I admit to at first being a little confused by the Mounds, the “three hills” located in the southwestern part of Washington Square Park. After doing some research on them, I can see their value. The Mounds were created during the 1970’s design of the Park and were part of an “adventure playground” for older children. Ten years after they were installed, the Parks Department paved them over with asphalt, a substance, according to Mounds advocates, they were not meant to be covered in, and it led to a decline in their appearance as it broke down.
The linked footage is from the documentary, “Square: Straightening Out Washington Square Park“. The first person speaking is the Parks Department’s (controversial) landscape designer George Vellonakis. Later in the piece, sitting at a table with advocates for the Mounds, you’ll encounter City Council Member Alan Gerson informing people – at a point when it did not look like the Mounds would be saved – that temporary sledding structures would be brought to the Park in the winter to counteract the loss of the Mounds for that usage.
Thus far, the Mounds have been saved and are scheduled to be recreated. The most controversial part in that plan at this point is the use of artificial turf around the Mounds (see previous entries on the plans and on artificial turf).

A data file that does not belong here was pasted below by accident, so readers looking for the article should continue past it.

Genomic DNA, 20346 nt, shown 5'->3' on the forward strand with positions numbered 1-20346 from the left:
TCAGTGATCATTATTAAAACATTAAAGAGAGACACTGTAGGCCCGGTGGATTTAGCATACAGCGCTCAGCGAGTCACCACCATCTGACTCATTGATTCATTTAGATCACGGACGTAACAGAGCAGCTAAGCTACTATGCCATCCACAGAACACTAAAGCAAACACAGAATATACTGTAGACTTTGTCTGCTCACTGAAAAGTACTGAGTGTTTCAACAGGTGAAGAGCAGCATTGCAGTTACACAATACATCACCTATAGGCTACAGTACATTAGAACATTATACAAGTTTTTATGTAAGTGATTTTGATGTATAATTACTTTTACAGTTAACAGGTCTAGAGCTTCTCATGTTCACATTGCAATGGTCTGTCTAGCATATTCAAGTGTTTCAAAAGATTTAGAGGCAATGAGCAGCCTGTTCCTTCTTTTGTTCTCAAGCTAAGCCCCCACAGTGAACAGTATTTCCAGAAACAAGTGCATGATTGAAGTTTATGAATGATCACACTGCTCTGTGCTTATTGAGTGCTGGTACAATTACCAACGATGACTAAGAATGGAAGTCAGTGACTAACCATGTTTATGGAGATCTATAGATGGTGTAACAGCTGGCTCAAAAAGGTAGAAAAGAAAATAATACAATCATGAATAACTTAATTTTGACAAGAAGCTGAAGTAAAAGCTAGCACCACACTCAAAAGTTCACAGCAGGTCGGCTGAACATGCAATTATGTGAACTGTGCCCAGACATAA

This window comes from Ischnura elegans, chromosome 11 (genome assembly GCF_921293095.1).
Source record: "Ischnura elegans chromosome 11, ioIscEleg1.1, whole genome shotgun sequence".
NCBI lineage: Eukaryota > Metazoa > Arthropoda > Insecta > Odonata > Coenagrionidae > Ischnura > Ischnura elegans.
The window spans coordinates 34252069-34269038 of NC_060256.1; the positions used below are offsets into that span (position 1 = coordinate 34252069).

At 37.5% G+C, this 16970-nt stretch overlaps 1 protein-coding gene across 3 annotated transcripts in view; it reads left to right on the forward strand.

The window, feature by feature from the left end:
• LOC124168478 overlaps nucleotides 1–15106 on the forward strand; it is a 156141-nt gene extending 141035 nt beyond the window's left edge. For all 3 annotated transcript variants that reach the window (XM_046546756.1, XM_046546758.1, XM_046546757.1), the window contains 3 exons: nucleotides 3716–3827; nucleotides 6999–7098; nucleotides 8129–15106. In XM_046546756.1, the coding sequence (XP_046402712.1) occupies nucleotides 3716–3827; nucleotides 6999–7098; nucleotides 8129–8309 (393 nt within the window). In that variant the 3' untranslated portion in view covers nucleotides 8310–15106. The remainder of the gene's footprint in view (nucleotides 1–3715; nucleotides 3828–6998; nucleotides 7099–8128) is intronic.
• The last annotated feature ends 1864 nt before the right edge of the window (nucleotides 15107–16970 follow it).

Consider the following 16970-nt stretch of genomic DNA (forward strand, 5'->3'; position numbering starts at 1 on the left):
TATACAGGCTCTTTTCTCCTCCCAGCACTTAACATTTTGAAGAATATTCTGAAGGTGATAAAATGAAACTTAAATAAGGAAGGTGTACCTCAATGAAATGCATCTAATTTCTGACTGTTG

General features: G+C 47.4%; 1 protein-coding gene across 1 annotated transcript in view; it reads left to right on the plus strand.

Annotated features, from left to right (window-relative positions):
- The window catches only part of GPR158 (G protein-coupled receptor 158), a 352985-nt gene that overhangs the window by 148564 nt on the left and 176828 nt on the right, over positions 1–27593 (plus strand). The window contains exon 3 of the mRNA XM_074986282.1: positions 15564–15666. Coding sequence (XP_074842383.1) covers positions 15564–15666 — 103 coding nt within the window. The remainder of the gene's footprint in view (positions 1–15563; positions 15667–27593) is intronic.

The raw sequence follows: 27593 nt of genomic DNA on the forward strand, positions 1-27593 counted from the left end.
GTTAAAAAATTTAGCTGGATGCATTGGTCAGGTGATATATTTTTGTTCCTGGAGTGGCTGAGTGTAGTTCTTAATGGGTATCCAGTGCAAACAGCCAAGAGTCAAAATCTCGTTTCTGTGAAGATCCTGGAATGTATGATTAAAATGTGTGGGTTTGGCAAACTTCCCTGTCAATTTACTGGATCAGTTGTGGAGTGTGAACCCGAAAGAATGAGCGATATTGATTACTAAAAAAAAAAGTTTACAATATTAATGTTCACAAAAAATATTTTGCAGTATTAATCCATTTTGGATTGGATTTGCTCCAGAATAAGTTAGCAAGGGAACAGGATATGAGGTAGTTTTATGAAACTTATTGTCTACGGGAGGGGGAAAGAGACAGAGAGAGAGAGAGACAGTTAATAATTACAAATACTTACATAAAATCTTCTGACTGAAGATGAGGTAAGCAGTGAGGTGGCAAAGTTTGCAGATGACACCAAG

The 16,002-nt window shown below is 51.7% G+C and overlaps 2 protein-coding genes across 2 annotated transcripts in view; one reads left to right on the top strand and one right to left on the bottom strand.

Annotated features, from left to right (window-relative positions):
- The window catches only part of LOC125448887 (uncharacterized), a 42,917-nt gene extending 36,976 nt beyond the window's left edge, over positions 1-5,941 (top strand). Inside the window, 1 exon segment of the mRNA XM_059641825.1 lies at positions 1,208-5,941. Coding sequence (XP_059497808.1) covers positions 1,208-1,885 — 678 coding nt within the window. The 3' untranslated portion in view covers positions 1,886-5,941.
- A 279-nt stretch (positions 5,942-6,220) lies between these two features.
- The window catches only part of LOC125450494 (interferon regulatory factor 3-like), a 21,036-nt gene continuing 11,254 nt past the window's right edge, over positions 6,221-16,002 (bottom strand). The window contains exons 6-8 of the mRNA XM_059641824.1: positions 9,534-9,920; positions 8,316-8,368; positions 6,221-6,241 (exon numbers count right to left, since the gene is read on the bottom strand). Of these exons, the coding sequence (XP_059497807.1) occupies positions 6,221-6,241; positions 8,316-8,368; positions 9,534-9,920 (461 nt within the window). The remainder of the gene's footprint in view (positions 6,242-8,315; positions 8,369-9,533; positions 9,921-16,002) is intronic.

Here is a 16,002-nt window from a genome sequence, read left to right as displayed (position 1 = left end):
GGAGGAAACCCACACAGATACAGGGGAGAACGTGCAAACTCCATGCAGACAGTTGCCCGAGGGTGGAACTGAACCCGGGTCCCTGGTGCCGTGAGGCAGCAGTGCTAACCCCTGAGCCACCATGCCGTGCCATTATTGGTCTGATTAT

You’ll see in this video (at the link) children actually using the Mounds (they have been closed off for use for awhile). As one advocates states: “They are places of spontaneous play which is different from play equipment which sort of mandates play. The Mounds allow spontaneous play, discovery, risk taking, all the things that are part of growing up.”
Watch video “The Three Hills” here.
“Places of spontaneous play…” Isn’t that part of Washington Square Park‘s charm overall and what makes it so unique … part of its renown? It offers places of spontaneous play — in the form of music, art, protest, conversation. Yet the New York City Parks Department insists on attempting to pacify this public space by … reducing the areas in which these activities occur, adding more and more LAWN and little plazas (has anyone been to a suburban town square lately?), removing the unique and widely used seating alcoves, reducing the area around the chess tables, heightening the fence, and more.